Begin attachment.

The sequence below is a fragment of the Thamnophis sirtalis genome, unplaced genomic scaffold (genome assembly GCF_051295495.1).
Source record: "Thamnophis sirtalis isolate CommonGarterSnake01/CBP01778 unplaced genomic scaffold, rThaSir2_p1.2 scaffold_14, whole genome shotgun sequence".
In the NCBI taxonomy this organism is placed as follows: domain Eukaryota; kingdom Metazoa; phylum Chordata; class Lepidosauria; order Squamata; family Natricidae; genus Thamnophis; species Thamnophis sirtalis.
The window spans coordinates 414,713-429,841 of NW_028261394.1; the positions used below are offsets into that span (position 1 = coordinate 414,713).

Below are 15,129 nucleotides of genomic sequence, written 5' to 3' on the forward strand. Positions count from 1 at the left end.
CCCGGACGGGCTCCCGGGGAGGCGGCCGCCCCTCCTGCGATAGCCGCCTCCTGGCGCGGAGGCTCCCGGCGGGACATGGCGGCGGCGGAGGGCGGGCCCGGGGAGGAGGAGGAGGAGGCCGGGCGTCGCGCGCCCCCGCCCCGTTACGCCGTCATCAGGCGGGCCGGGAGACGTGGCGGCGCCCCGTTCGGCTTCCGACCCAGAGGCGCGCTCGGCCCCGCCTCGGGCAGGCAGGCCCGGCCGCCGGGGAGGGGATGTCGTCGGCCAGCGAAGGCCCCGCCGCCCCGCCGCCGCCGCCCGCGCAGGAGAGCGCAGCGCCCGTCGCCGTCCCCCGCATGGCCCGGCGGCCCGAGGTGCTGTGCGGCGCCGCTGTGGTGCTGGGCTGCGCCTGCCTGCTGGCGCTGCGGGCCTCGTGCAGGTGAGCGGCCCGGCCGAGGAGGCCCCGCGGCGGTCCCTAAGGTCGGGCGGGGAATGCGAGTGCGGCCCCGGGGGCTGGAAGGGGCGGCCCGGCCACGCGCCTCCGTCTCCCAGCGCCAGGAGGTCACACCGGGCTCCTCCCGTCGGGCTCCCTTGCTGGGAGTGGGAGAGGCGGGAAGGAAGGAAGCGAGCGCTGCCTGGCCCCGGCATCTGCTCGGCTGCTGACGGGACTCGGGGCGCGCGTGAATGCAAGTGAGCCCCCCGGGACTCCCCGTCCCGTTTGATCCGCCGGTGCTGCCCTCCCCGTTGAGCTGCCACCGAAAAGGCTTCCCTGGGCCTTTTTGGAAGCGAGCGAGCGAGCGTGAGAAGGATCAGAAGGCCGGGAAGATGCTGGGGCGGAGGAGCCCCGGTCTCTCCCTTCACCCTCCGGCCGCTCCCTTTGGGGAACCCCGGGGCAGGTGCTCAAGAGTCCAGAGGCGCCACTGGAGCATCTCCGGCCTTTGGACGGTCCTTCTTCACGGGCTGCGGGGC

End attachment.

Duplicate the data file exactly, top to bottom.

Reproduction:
The sequence below is a fragment of the Thamnophis sirtalis genome, unplaced genomic scaffold (genome assembly GCF_051295495.1).
Source record: "Thamnophis sirtalis isolate CommonGarterSnake01/CBP01778 unplaced genomic scaffold, rThaSir2_p1.2 scaffold_14, whole genome shotgun sequence".
In the NCBI taxonomy this organism is placed as follows: domain Eukaryota; kingdom Metazoa; phylum Chordata; class Lepidosauria; order Squamata; family Natricidae; genus Thamnophis; species Thamnophis sirtalis.
The window spans coordinates 414,713-429,841 of NW_028261394.1; the positions used below are offsets into that span (position 1 = coordinate 414,713).

Below are 15,129 nucleotides of genomic sequence, written 5' to 3' on the forward strand. Positions count from 1 at the left end.
CCCGGACGGGCTCCCGGGGAGGCGGCCGCCCCTCCTGCGATAGCCGCCTCCTGGCGCGGAGGCTCCCGGCGGGACATGGCGGCGGCGGAGGGCGGGCCCGGGGAGGAGGAGGAGGAGGCCGGGCGTCGCGCGCCCCCGCCCCGTTACGCCGTCATCAGGCGGGCCGGGAGACGTGGCGGCGCCCCGTTCGGCTTCCGACCCAGAGGCGCGCTCGGCCCCGCCTCGGGCAGGCAGGCCCGGCCGCCGGGGAGGGGATGTCGTCGGCCAGCGAAGGCCCCGCCGCCCCGCCGCCGCCGCCCGCGCAGGAGAGCGCAGCGCCCGTCGCCGTCCCCCGCATGGCCCGGCGGCCCGAGGTGCTGTGCGGCGCCGCTGTGGTGCTGGGCTGCGCCTGCCTGCTGGCGCTGCGGGCCTCGTGCAGGTGAGCGGCCCGGCCGAGGAGGCCCCGCGGCGGTCCCTAAGGTCGGGCGGGGAATGCGAGTGCGGCCCCGGGGGCTGGAAGGGGCGGCCCGGCCACGCGCCTCCGTCTCCCAGCGCCAGGAGGTCACACCGGGCTCCTCCCGTCGGGCTCCCTTGCTGGGAGTGGGAGAGGCGGGAAGGAAGGAAGCGAGCGCTGCCTGGCCCCGGCATCTGCTCGGCTGCTGACGGGACTCGGGGCGCGCGTGAATGCAAGTGAGCCCCCCGGGACTCCCCGTCCCGTTTGATCCGCCGGTGCTGCCCTCCCCGTTGAGCTGCCACCGAAAAGGCTTCCCTGGGCCTTTTTGGAAGCGAGCGAGCGAGCGTGAGAAGGATCAGAAGGCCGGGAAGATGCTGGGGCGGAGGAGCCCCGGTCTCTCCCTTCACCCTCCGGCCGCTCCCTTTGGGGAACCCCGGGGCAGGTGCTCAAGAGTCCAGAGGCGCCACTGGAGCATCTCCGGCCTTTGGACGGTCCTTCTTCACGGGCTGCGGGGC